MOSCOW -- Police detained gay rights activists, among them European lawmakers, as they tried to present a letter to Moscow's mayor yesterday in a demonstration that also attracted a hostile crowd of people who punched and threw eggs at the activists.
The letter, signed by some 40 European lawmakers, appealed the city's ban on a march that would have taken place yesterday to mark the 14th anniversary of Russia decriminalizing homosexuality.
Police quickly grabbed about a dozen activists and forced them into a bus, including Russian gay rights movement leader Nikolai Alexeyev.
Police then hustled away others, including German Parliament member Volker Beck, as opponents threw eggs and shouted: "Moscow is not Sodom!"
Marco Cappato, a European Parliament deputy from Italy, was kicked by one opponent as he spoke to journalists. Cappato began shouting "Where are the police? Why don't you protect us?" and officers hauled him away as he struggled.
The gay rights activists appeared to number fewer than 100, while roughly that many police were present.
Cappato later told Italy's Sky TG24 news channel that he had been released. He said that when he saw that Ottavio Marzocchi, an official with the Liberal Democrats in the European Parliament, had come under attack, he began shouting and "within five seconds I was taken away by police in anti riot gear."
Thirty-one people were detained and most were later released, Moscow police spokesman Yevgeny Gildeyev said. He said two Italians were detained for jaywalking and a German was taken away by police to prevent him from being beaten.
But Beck, who was released, told the Associated Press that police beat him and the others and seized their passports. Beck also denied the group was holding a demonstration, insisting they were only trying to hand over the letter.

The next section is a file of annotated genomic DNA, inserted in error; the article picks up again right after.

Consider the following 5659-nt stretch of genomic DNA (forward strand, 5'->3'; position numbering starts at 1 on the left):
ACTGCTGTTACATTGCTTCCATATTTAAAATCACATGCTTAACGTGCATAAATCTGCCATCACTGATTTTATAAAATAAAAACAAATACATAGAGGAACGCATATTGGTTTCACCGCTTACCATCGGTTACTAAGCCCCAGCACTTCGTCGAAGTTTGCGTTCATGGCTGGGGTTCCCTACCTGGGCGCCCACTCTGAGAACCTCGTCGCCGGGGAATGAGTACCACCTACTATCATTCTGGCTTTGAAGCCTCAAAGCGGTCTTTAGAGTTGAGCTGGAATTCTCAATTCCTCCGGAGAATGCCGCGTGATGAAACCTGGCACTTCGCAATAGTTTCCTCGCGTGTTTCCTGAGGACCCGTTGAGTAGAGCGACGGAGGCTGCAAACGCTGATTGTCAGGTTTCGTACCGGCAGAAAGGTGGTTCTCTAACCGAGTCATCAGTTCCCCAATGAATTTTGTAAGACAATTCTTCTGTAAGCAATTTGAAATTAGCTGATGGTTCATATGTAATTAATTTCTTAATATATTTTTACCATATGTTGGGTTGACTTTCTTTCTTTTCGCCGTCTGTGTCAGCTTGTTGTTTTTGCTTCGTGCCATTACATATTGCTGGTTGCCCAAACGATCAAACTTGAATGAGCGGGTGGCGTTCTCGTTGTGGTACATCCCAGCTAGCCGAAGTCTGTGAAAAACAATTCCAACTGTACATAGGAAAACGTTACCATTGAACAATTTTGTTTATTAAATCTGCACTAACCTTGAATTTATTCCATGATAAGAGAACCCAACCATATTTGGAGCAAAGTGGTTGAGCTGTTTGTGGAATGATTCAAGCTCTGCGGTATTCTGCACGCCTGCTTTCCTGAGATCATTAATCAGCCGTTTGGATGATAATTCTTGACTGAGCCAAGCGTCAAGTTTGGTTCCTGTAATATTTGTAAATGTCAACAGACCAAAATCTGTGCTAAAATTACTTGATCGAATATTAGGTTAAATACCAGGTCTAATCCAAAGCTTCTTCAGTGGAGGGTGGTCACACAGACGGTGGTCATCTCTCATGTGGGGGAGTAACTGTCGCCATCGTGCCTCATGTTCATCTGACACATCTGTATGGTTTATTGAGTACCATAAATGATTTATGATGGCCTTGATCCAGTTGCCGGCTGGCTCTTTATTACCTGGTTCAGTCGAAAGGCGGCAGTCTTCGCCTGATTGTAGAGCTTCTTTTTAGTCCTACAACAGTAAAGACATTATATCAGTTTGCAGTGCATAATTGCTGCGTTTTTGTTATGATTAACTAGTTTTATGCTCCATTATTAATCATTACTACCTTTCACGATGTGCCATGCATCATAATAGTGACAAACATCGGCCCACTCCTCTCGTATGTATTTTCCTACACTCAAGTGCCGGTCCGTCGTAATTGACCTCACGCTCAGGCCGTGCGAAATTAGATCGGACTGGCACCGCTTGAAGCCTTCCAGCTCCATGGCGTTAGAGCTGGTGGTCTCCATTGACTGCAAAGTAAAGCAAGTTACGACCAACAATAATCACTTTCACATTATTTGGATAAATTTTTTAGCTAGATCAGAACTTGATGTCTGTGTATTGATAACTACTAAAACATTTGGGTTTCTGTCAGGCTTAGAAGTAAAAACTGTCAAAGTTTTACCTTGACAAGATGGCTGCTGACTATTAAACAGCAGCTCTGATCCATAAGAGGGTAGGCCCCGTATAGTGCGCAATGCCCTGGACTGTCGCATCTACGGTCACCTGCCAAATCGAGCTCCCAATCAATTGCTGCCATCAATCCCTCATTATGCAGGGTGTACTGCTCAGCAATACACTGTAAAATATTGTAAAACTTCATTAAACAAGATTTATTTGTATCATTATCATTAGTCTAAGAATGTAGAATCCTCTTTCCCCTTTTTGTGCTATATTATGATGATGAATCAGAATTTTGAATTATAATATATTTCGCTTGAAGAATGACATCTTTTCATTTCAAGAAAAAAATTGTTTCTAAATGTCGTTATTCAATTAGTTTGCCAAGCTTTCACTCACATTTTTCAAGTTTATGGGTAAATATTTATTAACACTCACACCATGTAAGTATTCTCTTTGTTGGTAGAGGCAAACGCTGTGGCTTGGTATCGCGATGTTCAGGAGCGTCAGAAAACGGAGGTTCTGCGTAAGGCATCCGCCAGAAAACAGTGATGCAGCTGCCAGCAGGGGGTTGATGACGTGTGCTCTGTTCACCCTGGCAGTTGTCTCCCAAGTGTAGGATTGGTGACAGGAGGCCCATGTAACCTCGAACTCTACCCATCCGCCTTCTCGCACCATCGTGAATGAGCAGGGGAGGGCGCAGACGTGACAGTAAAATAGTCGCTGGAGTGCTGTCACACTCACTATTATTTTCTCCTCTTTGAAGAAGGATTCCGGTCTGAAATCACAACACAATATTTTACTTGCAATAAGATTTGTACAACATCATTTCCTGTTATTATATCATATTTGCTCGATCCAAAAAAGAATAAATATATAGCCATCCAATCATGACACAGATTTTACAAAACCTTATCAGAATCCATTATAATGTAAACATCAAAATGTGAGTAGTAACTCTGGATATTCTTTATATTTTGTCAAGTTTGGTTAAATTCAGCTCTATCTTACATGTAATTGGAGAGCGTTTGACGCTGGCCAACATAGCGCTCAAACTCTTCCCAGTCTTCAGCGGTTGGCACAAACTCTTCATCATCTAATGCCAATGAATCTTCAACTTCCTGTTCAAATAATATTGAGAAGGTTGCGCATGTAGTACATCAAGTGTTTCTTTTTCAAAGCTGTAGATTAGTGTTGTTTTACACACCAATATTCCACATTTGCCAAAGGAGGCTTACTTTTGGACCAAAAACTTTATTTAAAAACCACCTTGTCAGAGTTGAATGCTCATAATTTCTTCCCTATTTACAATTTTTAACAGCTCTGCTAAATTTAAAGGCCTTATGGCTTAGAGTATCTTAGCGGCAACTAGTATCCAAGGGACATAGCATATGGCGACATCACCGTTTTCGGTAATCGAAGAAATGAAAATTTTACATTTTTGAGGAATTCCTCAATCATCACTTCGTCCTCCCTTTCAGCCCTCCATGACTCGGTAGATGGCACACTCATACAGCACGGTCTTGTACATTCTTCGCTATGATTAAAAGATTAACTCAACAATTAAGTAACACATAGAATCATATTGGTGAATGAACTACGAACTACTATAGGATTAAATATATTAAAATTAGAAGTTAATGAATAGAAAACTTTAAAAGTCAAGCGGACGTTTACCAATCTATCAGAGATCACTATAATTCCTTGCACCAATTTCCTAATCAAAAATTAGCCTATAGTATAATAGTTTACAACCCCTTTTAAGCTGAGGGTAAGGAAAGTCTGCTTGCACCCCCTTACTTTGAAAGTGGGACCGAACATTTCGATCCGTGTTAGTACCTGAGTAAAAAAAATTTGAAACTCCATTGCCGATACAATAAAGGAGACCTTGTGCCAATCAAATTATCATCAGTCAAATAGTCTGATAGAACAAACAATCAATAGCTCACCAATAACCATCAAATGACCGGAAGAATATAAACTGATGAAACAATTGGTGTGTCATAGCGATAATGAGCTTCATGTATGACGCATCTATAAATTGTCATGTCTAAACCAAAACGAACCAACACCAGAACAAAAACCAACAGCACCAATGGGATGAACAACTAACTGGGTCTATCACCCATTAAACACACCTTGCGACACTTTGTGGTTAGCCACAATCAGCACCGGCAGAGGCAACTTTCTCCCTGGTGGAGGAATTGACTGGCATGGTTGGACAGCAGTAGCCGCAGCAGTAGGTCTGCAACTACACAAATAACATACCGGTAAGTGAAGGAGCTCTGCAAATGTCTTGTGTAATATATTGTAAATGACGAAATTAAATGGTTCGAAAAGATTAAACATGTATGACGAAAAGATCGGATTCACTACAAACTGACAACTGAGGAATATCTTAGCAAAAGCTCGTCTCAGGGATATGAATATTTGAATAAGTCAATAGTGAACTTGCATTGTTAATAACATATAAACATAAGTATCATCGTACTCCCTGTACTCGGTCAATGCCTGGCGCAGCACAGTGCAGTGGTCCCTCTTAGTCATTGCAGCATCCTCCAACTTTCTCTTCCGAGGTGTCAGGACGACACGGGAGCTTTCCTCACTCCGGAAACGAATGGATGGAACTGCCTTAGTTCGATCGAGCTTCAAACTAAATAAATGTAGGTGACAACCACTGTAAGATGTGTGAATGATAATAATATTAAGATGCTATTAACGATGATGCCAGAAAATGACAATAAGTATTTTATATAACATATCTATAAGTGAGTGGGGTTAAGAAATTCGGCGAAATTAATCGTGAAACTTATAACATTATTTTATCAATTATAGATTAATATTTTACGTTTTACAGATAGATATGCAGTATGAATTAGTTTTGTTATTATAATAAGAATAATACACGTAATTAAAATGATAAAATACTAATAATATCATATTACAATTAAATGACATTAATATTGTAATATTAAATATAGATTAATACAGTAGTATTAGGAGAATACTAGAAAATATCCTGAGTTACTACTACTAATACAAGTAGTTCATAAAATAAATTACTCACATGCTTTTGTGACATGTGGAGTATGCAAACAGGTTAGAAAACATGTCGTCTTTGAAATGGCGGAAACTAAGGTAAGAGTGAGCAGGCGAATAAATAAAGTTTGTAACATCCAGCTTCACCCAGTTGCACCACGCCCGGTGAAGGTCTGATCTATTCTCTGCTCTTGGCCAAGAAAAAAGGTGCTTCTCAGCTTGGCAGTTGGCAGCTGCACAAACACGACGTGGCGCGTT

Alexeyev said he and two other activists expected to be held until today , Ekho Moskvy radio reported.
Cappato denied he had broken a traffic rule. "I was just trying to defend a friend from violent people because the police were not doing that," he said.
Interfax news agency quoted a Moscow city spokesman, Mikhail Solomentsev, as praising the "coo rdinated and polite actions of the police, who acted in strict accordance with the law."
Despite being decriminalized, homosexuality is widely despised in Russia. Many of the gay rights opponents yesterday carried icons or other insignia of the Russian Orthodox Church, and one man wore the garb of an Orthodox priest. A woman in the headscarf typical of devout Orthodox believers repeatedly threw water from a bottle at Peter Tatchell, a British human rights activist, as he tried to speak. A young man then punched Tatchell in the head and Tatchell was led away by police.
No gay rights opponents were seen taken away by police, though Gildeyev said a man was detained after attacking a Briton, presumably referring to Tatchell.